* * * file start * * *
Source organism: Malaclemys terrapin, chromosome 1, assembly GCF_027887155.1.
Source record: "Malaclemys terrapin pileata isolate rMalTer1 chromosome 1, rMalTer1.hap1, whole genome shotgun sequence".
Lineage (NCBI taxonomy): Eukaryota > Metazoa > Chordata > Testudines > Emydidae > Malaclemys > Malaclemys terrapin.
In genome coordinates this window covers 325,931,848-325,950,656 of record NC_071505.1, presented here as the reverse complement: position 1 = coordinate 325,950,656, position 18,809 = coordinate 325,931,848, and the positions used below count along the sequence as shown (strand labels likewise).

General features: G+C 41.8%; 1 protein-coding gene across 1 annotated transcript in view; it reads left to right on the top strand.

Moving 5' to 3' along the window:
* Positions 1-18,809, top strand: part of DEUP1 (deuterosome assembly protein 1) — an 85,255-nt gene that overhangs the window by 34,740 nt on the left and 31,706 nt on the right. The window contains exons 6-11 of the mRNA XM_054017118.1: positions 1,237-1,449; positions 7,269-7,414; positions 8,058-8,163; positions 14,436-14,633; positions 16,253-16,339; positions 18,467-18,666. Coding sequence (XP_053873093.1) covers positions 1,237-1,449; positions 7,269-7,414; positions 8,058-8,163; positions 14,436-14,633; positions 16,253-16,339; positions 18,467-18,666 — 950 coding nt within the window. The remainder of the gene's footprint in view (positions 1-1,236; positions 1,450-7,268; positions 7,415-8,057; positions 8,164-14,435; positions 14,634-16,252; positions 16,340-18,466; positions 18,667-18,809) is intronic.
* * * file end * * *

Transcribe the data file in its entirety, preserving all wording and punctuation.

Source organism: Malaclemys terrapin, chromosome 1, assembly GCF_027887155.1.
Source record: "Malaclemys terrapin pileata isolate rMalTer1 chromosome 1, rMalTer1.hap1, whole genome shotgun sequence".
Lineage (NCBI taxonomy): Eukaryota > Metazoa > Chordata > Testudines > Emydidae > Malaclemys > Malaclemys terrapin.
In genome coordinates this window covers 325,931,848-325,950,656 of record NC_071505.1, presented here as the reverse complement: position 1 = coordinate 325,950,656, position 18,809 = coordinate 325,931,848, and the positions used below count along the sequence as shown (strand labels likewise).

General features: G+C 41.8%; 1 protein-coding gene across 1 annotated transcript in view; it reads left to right on the top strand.

Moving 5' to 3' along the window:
* Positions 1-18,809, top strand: part of DEUP1 (deuterosome assembly protein 1) — an 85,255-nt gene that overhangs the window by 34,740 nt on the left and 31,706 nt on the right. The window contains exons 6-11 of the mRNA XM_054017118.1: positions 1,237-1,449; positions 7,269-7,414; positions 8,058-8,163; positions 14,436-14,633; positions 16,253-16,339; positions 18,467-18,666. Coding sequence (XP_053873093.1) covers positions 1,237-1,449; positions 7,269-7,414; positions 8,058-8,163; positions 14,436-14,633; positions 16,253-16,339; positions 18,467-18,666 — 950 coding nt within the window. The remainder of the gene's footprint in view (positions 1-1,236; positions 1,450-7,268; positions 7,415-8,057; positions 8,164-14,435; positions 14,634-16,252; positions 16,340-18,466; positions 18,667-18,809) is intronic.